Hidden worlds: The Stoke Newington Nursery Vanishing

Halfway along Stoke Newington Church Street is a rift. A lost world of leaf, iron and stone; a crouching, brooding interruption in the row of high-end bakeries, fashionable cafes and designer home-ware shops:

Abney Park Cemetery.

One of the ‘Magnificent Seven’ garden cemeteries built when Victorian London was too full of the dead, Abney Park’s garden element has, over the years, assumed feral dominion over the dwindling numbers of burials. And the graveyard’s dark, knotted pathways and strange, ivy-ridden desire lines have come to acquire a reputation for danger.

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Recent council ‘clean-up’ operations have tried to address this. But, when it comes to the advanced woodland ecology, at least, the authorities are fighting a losing battle.

Beneath the wild-turned trees that spread in every direction from the ruined chapel at the cemetery’s heart, worried by creepers, slowly crushed by roots, lie forgotten numbers of graves.

One of them, maybe, belongs to one Alice Mayhew. If so – and if you could find the 19th Century headstone – it would tell you that Alice was 6 years old when she died.

It would be half right.

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Alice’s father, William Mayhew, was a prominent local Methodist and businessman. When he announced, in October 1882, that his daughter had died, and that she had been quietly buried in a secret location, his status may have accounted for how little further investigation took place. But it also meant that the people of Stoke Newington were quick to fill the gaps with rumours.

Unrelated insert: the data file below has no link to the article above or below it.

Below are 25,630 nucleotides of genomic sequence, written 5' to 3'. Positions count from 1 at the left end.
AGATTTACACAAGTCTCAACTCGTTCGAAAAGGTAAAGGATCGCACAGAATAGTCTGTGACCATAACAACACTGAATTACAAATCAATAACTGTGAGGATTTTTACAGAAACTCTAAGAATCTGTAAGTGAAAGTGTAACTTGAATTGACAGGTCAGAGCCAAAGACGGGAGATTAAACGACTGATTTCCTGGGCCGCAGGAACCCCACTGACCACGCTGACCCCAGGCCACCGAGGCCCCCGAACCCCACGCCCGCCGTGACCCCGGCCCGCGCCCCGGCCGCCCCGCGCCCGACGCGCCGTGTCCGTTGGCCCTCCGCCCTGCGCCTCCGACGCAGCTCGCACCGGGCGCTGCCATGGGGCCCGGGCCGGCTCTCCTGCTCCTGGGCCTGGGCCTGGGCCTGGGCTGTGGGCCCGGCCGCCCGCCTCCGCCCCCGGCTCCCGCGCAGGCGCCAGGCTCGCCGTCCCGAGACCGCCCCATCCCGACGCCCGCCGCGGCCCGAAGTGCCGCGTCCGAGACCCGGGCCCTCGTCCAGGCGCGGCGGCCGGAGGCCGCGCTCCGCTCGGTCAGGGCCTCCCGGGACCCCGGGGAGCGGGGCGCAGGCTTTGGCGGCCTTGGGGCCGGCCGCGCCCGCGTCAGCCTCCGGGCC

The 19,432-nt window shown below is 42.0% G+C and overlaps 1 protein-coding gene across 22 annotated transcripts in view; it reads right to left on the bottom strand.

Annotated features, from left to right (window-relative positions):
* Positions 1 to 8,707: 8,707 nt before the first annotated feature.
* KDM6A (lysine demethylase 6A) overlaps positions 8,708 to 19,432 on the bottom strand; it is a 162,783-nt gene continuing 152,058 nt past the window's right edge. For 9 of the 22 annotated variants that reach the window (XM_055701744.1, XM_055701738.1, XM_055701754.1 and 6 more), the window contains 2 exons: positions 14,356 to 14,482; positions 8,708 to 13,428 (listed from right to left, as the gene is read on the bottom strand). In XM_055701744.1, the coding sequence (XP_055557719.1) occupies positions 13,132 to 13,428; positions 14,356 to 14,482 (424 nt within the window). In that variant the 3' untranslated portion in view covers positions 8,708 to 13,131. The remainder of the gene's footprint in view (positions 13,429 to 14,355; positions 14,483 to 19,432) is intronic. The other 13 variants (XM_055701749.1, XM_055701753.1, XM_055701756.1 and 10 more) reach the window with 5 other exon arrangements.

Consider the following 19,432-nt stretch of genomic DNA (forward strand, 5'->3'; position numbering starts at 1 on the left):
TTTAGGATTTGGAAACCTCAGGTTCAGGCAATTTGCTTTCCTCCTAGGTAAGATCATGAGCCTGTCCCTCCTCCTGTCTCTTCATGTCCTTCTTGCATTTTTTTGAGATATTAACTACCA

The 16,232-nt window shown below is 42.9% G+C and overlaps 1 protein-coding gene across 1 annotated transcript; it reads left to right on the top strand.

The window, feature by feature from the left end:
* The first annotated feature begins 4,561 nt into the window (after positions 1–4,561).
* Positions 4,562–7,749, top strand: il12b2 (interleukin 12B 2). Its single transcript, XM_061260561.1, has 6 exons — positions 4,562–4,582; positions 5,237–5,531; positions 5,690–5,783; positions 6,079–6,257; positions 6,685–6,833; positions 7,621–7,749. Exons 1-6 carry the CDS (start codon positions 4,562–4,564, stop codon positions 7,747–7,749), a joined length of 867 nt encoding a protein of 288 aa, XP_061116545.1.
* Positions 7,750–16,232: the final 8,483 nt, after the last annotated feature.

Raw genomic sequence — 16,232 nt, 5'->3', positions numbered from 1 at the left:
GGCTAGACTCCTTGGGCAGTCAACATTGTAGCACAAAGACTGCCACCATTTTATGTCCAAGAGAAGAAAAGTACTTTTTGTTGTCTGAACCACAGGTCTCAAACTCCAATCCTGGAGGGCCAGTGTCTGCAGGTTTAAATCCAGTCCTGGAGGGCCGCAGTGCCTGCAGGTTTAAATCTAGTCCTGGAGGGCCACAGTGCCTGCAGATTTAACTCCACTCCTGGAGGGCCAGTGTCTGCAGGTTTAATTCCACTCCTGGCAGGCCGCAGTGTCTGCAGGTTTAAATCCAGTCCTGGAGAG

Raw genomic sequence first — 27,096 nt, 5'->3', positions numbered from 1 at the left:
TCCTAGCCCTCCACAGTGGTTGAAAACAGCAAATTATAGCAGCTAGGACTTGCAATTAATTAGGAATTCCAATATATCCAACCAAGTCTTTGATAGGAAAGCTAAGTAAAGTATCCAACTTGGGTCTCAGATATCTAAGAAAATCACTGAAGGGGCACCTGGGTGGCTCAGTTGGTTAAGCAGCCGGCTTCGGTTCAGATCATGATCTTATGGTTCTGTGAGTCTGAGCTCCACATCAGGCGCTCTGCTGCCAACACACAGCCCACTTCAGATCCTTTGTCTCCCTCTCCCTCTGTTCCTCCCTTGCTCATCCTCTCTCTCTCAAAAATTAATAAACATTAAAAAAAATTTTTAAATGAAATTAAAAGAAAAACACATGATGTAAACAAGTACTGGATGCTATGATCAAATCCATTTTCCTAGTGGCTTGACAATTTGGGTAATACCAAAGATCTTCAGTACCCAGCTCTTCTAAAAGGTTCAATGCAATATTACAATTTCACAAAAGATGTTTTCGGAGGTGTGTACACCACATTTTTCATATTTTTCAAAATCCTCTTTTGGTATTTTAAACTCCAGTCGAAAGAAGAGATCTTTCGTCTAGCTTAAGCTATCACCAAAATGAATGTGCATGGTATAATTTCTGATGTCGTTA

That the child had been buried in Abney Park was just one. Some said she had never left the large, sprawling house. She was still there somewhere – dead or alive, depending on the teller.

Another, persistent rumour, that seemed to have the weight of having originated with the house-staff, was that Alice hadn’t died at all, but disappeared – unaccountably – from under the family’s nose.

But the story which took hold among the community was that what had killed Alice was arsenic in the nursery wallpaper.

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The use of arsenic to fix colouring in wallpaper dates to the 18th Century. Most manufacturers had ceased the practice by the 1880s. But the dangers had been known – and arsenic-free wallpaper been marketed – for decades before that.

From birth, Alice was a sickly child. While there were days spent wandering through nearby Clissold Park, she spent much of her short life in the nursery and bedroom – both, it was said, plastered with bright, colourful, poisonous wallpaper.

Arsenic’s ability to attack respiratory functions proved too much for the already weak child. The father – so goes the tale – ashamed to have aided his daughter’s death in such a preventable manner, had quickly buried the body.

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Now, diaries have come to light which cast a different light on these rumours, and suggest a related, but less straightforward answer to the mystery.

The diaries, long thought lost, belonged to Alice’s mother, Elizabeth Mayhew.

Alice’s walks, her diet, her degrees of illness are all recorded in meticulous detail, in a loving mother’s hand. But where the diaries become relevant to PoL’s field of interest is in their accounts of Elizabeth’s conversations with her daughter, and especially those involving the girl’s vivid imagination.